OTC: Jocienne Nelson: OC ’14, Director’s Postdoctoral Fellow at the National Renewable Energy Laboratory

Dr. Nelson’s research could increase efficiency in electronics.

Courtesy Jocienne Nelson

Dr. Nelson’s research could increase efficiency in electronics.

Dr. Jocienne Nelson, OC ’14, director’s postdoctoral fellow at the National Renewable Energy Laboratory, gave a talk on campus yesterday as part of the Physics and Astronomy Lecture Series. Nelson discussed atomic spray paint for renewable energy and energy efficiency.

This interview has been edited for length and clarity.

How did you get into this?

I did research here at Oberlin and that definitely got me interested. I worked with Professor of Physics Stephen FitzGerald in his lab, which got me interested in working. I’m a condensed matter physicist, which is a broad category of physics. I think doing research here and seeing research is kind of messy. It’s a lot harder and you don’t have straightforward answers, but that’s pretty fun. Beyond that, you can work on theoretical, very idealized systems, or you can be an experimentalist like me and work on real materials that are super messy. I think doing research here made me realize that I enjoyed that. Solid state systems are kind of messy. They have defects and disorders and nothing is perfect. It’s a complex system you have to solve, and that’s how I got into condensed matter physics.

I went to Cornell University for my PhD after Oberlin. I was initially interested in very basic research. A lot of the goals in my PhD were to understand materials that are adjacent to high-temperature superconductors; asking how we can understand the behavior of electrons and understanding how materials behave. With that, I worked with other groups at Cornell. I think one of the really fun things about being a scientist is that you can’t really do anything on your own, right? You have to collaborate with other people. I found it really exciting to help these groups work on things that could be part of fighting climate change, and that’s how I got interested in moving more toward applied research.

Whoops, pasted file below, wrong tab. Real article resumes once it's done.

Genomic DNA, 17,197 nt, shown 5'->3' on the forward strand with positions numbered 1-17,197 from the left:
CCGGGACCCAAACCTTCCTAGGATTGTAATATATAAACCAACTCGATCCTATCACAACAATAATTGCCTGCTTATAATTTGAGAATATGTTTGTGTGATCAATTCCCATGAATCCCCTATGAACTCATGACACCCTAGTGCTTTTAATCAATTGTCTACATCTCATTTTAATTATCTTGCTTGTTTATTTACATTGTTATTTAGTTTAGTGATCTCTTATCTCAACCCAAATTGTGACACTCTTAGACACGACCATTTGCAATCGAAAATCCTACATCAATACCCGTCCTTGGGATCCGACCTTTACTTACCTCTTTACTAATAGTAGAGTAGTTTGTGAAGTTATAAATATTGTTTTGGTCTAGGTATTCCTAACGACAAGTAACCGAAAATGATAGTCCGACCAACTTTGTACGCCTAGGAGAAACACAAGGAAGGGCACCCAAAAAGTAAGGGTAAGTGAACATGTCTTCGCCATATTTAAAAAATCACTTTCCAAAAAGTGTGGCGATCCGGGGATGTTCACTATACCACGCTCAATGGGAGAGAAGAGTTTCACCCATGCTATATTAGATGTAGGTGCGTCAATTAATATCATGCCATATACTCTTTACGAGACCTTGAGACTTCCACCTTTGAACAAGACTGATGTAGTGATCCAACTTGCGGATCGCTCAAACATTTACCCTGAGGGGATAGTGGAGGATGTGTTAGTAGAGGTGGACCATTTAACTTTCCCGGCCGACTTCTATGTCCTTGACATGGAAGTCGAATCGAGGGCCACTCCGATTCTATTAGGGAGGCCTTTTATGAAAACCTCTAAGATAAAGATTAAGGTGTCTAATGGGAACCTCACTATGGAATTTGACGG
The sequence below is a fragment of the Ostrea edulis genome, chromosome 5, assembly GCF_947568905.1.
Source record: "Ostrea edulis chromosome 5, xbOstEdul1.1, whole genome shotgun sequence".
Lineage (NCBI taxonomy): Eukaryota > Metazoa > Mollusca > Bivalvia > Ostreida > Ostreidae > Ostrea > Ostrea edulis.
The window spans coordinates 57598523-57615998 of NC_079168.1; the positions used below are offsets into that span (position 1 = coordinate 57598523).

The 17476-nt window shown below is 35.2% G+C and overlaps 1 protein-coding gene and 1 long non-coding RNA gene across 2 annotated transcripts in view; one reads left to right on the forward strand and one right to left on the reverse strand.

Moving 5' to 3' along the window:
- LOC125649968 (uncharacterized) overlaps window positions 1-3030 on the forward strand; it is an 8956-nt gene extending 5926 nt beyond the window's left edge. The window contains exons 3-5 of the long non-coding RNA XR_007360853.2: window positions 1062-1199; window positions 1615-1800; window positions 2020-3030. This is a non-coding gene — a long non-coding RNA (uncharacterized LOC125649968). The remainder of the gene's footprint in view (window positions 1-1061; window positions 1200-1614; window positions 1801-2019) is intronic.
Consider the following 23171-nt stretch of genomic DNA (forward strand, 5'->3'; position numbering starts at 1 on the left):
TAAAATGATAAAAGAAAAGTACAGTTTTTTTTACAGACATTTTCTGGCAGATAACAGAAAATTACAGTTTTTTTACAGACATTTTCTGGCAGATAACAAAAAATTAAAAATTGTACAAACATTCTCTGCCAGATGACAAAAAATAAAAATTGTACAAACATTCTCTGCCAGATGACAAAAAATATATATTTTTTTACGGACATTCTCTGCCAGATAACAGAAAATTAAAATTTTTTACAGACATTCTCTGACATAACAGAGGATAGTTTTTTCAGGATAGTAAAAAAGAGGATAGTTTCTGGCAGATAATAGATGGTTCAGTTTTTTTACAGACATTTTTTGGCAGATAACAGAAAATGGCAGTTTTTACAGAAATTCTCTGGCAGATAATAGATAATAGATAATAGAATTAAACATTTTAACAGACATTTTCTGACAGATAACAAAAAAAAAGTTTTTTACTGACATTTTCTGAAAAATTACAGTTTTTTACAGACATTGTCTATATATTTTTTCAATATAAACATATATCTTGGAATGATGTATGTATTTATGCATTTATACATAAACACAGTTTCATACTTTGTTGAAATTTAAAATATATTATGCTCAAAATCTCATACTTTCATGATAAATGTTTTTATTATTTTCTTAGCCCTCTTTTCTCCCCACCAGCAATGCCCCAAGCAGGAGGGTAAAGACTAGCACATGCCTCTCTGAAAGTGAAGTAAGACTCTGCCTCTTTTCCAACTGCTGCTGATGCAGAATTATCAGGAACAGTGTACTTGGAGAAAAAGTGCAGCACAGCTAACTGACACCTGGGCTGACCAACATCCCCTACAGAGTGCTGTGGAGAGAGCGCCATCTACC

What is it that you’re researching?

I am researching new materials that could be used for things like energy-efficient electronics or renewable energy. Our group grows thin films. We grow these thin film materials on a substrate, and that’s a necessary step to make any sort of electronic device that goes into a chip in your computer. Physicists do material discoveries where they essentially make small rocks, and that’s great for finding new materials, but our step is to take those materials that have been discovered as tiny rocks and figure out how to make films out of them. Then we can do a lot of new and interesting physics with those films that couldn’t be done as small rocks.

Are there any limitations to this study?

The limitation is Moore’s Law. All of our current electronics are based on silicon, and silicon is probably the most well-studied material in human history. There’s been a ton of work, money, and effort put in over decades to make computer chips out of silicon, but we’re soon going to get to a point where devices are essentially becoming too thin. You get more efficiency the denser and smaller devices are, and that’s worked for a long time. You can have a computer in your phone, whereas it used to be a big room. However, because we’re getting to a point where everything is so thin, it’s starting to approach a few atomic layers. That’s kind of a fundamental limit for silicon. So, we need to move to and understand other materials.